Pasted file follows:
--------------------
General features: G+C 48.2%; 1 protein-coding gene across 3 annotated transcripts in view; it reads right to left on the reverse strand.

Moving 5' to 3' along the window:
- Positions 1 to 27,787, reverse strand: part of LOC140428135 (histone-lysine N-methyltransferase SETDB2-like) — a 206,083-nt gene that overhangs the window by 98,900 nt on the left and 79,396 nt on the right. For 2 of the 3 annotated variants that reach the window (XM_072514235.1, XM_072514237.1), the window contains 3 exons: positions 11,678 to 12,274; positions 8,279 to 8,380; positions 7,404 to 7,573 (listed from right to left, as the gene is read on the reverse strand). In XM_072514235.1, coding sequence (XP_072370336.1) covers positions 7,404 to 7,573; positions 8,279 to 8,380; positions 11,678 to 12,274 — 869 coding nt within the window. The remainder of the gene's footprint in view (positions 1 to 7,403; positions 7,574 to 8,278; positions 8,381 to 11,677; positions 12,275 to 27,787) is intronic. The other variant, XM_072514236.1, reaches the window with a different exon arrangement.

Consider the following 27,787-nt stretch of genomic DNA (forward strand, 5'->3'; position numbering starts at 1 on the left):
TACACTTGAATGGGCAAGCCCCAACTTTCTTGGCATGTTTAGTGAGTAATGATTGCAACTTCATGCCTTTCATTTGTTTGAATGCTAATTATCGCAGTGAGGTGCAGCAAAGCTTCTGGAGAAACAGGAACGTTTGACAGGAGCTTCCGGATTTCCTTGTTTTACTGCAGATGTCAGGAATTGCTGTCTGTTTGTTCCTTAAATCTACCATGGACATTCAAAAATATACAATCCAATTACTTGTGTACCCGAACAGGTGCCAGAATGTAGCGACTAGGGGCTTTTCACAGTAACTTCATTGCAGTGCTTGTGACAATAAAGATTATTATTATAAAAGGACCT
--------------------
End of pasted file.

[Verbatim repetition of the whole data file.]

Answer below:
General features: G+C 48.2%; 1 protein-coding gene across 3 annotated transcripts in view; it reads right to left on the reverse strand.

Moving 5' to 3' along the window:
- Positions 1 to 27,787, reverse strand: part of LOC140428135 (histone-lysine N-methyltransferase SETDB2-like) — a 206,083-nt gene that overhangs the window by 98,900 nt on the left and 79,396 nt on the right. For 2 of the 3 annotated variants that reach the window (XM_072514235.1, XM_072514237.1), the window contains 3 exons: positions 11,678 to 12,274; positions 8,279 to 8,380; positions 7,404 to 7,573 (listed from right to left, as the gene is read on the reverse strand). In XM_072514235.1, coding sequence (XP_072370336.1) covers positions 7,404 to 7,573; positions 8,279 to 8,380; positions 11,678 to 12,274 — 869 coding nt within the window. The remainder of the gene's footprint in view (positions 1 to 7,403; positions 7,574 to 8,278; positions 8,381 to 11,677; positions 12,275 to 27,787) is intronic. The other variant, XM_072514236.1, reaches the window with a different exon arrangement.

Consider the following 27,787-nt stretch of genomic DNA (forward strand, 5'->3'; position numbering starts at 1 on the left):
TACACTTGAATGGGCAAGCCCCAACTTTCTTGGCATGTTTAGTGAGTAATGATTGCAACTTCATGCCTTTCATTTGTTTGAATGCTAATTATCGCAGTGAGGTGCAGCAAAGCTTCTGGAGAAACAGGAACGTTTGACAGGAGCTTCCGGATTTCCTTGTTTTACTGCAGATGTCAGGAATTGCTGTCTGTTTGTTCCTTAAATCTACCATGGACATTCAAAAATATACAATCCAATTACTTGTGTACCCGAACAGGTGCCAGAATGTAGCGACTAGGGGCTTTTCACAGTAACTTCATTGCAGTGCTTGTGACAATAAAGATTATTATTATAAAAGGACCT